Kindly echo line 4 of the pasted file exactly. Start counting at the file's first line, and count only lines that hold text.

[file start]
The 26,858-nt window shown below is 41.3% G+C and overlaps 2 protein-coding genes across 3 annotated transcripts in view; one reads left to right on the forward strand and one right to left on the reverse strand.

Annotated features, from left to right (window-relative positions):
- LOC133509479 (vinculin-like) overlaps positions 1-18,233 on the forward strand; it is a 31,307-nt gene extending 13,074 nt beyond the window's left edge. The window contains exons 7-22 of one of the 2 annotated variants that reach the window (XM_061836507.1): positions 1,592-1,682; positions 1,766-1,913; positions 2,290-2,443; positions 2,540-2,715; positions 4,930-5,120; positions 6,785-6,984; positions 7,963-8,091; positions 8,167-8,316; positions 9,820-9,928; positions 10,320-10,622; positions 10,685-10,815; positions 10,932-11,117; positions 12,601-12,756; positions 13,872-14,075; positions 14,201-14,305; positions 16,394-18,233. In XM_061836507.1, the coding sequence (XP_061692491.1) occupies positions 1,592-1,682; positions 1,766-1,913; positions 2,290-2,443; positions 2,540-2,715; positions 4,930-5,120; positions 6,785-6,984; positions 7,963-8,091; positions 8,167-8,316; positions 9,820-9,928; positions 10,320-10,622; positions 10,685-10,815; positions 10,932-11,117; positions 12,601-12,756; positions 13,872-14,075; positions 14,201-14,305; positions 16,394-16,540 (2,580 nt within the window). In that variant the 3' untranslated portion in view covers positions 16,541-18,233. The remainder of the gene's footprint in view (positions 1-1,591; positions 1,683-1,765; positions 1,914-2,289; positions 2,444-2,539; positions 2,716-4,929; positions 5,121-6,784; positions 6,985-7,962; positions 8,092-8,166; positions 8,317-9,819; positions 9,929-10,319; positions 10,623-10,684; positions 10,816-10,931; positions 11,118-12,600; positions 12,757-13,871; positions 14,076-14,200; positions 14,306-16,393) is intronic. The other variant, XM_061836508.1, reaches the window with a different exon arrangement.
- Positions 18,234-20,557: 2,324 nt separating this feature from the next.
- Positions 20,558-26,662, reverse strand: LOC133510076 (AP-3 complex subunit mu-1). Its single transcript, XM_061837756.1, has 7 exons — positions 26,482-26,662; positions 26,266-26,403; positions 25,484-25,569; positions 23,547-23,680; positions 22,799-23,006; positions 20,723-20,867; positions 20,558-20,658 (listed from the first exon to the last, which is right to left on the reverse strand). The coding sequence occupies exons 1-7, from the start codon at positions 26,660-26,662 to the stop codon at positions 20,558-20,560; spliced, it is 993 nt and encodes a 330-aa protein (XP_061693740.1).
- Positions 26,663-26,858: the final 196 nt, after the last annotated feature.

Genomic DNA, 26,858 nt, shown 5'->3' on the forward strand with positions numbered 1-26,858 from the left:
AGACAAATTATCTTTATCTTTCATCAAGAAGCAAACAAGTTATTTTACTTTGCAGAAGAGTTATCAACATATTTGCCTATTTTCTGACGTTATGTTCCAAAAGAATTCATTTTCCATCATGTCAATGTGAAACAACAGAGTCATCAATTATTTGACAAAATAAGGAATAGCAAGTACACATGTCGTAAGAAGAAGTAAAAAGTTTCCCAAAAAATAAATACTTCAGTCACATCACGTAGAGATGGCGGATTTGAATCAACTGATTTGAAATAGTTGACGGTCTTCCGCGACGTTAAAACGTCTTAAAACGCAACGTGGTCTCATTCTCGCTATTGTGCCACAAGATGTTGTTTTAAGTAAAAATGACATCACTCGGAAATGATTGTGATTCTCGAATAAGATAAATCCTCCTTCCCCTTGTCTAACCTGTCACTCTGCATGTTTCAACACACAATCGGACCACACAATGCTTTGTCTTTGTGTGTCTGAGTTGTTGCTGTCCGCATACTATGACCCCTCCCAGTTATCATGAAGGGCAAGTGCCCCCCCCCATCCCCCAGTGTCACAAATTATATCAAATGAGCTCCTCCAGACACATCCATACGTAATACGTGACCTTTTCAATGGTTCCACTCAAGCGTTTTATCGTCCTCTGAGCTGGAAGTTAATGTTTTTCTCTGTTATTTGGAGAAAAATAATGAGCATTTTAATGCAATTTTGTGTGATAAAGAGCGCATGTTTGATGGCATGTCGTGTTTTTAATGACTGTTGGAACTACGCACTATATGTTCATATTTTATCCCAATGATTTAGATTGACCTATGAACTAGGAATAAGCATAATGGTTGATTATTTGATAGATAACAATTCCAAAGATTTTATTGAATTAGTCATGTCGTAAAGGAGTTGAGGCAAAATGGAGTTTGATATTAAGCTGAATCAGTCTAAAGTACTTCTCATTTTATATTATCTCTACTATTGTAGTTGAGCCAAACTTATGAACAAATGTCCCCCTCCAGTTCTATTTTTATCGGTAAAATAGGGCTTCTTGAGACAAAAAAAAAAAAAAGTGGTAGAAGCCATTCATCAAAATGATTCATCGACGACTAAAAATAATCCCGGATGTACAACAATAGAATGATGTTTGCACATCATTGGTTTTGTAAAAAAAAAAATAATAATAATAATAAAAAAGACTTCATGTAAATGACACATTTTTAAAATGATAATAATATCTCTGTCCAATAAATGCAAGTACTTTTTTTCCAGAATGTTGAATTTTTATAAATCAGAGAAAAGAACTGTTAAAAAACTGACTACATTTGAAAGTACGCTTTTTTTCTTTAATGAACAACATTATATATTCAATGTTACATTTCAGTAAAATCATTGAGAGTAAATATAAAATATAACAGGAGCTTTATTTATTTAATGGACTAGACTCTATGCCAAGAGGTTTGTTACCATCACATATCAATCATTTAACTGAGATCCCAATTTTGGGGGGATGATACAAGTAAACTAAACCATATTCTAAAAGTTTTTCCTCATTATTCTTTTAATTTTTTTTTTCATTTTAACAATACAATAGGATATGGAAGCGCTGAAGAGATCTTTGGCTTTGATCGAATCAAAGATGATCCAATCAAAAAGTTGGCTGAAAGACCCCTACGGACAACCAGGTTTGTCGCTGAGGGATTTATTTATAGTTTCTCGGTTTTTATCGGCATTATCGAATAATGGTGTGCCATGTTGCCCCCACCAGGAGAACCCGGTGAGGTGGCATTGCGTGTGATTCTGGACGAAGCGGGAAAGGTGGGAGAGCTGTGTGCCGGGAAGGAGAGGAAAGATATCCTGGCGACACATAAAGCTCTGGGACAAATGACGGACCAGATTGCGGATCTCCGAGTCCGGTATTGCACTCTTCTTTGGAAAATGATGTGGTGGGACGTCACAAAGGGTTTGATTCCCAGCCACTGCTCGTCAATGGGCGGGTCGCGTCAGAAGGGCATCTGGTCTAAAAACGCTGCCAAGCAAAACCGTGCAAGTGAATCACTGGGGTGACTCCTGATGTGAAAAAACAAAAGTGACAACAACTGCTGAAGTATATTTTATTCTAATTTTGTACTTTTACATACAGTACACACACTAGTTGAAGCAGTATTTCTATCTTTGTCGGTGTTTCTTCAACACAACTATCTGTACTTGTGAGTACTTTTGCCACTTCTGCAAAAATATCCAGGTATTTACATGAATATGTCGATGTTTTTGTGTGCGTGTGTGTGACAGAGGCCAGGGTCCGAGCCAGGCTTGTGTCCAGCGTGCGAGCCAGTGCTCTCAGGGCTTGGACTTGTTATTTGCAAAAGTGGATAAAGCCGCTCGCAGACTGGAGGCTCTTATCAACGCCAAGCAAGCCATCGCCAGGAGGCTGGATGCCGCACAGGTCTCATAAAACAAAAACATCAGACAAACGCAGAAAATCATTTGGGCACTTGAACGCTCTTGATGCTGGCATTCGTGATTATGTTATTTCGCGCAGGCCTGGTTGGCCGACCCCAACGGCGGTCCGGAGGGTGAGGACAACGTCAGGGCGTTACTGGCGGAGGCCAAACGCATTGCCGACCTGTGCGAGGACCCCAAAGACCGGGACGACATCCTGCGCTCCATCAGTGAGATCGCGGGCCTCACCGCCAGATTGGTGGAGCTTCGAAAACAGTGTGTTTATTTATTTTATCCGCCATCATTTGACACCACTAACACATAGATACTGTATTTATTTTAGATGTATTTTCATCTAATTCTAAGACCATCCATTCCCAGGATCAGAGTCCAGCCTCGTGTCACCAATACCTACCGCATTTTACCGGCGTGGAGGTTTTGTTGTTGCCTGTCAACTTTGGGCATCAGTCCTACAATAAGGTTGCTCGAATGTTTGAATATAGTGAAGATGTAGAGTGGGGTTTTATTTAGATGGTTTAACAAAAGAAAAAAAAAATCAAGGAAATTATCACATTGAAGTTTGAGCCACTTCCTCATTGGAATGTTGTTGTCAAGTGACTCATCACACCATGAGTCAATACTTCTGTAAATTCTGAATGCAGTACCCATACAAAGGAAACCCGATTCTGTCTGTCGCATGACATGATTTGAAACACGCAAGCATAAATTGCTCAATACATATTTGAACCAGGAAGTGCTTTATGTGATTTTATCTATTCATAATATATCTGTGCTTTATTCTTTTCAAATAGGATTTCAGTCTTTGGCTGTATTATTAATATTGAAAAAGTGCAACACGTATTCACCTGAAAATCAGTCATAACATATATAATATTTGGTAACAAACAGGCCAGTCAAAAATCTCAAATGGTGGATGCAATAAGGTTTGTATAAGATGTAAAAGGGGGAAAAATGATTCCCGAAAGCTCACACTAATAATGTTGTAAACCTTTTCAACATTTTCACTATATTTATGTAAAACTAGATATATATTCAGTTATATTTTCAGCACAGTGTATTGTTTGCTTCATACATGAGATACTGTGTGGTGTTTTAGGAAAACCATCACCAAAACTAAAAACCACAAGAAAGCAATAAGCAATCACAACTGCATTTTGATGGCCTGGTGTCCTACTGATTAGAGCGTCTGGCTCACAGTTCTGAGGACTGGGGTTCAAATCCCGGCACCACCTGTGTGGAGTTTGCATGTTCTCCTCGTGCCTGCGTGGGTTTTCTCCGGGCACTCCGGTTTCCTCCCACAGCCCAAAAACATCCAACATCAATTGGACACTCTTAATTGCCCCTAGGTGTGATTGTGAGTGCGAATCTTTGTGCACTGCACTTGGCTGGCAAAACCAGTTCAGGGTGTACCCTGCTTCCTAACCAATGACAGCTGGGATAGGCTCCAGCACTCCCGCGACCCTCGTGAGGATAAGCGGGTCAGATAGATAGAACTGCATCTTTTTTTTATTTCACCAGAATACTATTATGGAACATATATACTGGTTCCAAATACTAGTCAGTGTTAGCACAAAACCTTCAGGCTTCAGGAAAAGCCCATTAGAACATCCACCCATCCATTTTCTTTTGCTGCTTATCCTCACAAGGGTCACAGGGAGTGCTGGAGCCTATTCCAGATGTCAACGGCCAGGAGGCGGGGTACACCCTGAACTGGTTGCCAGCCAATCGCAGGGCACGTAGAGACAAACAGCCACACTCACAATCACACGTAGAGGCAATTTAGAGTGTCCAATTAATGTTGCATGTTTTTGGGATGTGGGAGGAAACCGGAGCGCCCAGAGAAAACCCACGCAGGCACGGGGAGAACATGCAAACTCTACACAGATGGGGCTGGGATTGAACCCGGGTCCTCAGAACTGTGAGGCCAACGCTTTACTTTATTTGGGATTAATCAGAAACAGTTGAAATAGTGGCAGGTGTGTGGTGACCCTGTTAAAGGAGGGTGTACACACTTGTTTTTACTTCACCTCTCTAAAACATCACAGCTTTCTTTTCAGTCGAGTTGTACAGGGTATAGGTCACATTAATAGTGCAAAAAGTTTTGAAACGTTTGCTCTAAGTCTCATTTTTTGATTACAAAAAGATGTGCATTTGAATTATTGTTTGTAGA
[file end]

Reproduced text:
- Positions 18,234-20,557: 2,324 nt separating this feature from the next.